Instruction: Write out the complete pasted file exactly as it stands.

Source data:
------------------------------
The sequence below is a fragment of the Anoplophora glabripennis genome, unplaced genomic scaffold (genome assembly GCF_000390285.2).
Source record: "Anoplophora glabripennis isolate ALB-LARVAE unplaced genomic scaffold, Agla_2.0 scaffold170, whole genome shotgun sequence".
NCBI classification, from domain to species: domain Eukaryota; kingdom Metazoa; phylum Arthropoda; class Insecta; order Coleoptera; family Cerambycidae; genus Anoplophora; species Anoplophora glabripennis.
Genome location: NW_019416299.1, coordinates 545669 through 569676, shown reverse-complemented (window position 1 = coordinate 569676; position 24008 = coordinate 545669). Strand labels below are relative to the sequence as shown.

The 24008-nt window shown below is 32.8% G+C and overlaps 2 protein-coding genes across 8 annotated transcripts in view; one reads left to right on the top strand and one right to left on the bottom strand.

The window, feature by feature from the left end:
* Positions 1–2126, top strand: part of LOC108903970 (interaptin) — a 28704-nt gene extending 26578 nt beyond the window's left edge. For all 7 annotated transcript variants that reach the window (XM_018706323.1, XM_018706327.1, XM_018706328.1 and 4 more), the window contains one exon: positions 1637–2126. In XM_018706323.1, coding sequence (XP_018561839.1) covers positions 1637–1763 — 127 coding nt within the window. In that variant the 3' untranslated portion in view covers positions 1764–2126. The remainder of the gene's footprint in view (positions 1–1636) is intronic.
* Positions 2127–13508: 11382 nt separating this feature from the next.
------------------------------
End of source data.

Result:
The sequence below is a fragment of the Anoplophora glabripennis genome, unplaced genomic scaffold (genome assembly GCF_000390285.2).
Source record: "Anoplophora glabripennis isolate ALB-LARVAE unplaced genomic scaffold, Agla_2.0 scaffold170, whole genome shotgun sequence".
NCBI classification, from domain to species: domain Eukaryota; kingdom Metazoa; phylum Arthropoda; class Insecta; order Coleoptera; family Cerambycidae; genus Anoplophora; species Anoplophora glabripennis.
Genome location: NW_019416299.1, coordinates 545669 through 569676, shown reverse-complemented (window position 1 = coordinate 569676; position 24008 = coordinate 545669). Strand labels below are relative to the sequence as shown.

The 24008-nt window shown below is 32.8% G+C and overlaps 2 protein-coding genes across 8 annotated transcripts in view; one reads left to right on the top strand and one right to left on the bottom strand.

The window, feature by feature from the left end:
* Positions 1–2126, top strand: part of LOC108903970 (interaptin) — a 28704-nt gene extending 26578 nt beyond the window's left edge. For all 7 annotated transcript variants that reach the window (XM_018706323.1, XM_018706327.1, XM_018706328.1 and 4 more), the window contains one exon: positions 1637–2126. In XM_018706323.1, coding sequence (XP_018561839.1) covers positions 1637–1763 — 127 coding nt within the window. In that variant the 3' untranslated portion in view covers positions 1764–2126. The remainder of the gene's footprint in view (positions 1–1636) is intronic.
* Positions 2127–13508: 11382 nt separating this feature from the next.